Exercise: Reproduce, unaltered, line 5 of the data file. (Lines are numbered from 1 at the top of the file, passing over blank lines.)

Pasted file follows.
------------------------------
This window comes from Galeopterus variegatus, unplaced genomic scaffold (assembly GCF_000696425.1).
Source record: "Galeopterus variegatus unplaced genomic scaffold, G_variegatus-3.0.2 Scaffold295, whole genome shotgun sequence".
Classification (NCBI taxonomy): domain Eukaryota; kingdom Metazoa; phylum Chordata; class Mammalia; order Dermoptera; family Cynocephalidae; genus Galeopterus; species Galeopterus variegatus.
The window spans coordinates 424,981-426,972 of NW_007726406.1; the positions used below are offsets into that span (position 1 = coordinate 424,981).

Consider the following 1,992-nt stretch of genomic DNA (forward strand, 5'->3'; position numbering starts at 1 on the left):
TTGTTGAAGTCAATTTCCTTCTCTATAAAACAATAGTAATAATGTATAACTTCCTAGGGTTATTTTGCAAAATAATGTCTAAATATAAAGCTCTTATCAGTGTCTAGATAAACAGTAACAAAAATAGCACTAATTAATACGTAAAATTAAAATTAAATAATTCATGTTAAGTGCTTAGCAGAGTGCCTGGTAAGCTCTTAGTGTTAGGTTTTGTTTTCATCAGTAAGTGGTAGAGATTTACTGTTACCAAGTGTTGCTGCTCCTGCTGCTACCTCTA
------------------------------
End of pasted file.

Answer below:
Consider the following 1,992-nt stretch of genomic DNA (forward strand, 5'->3'; position numbering starts at 1 on the left):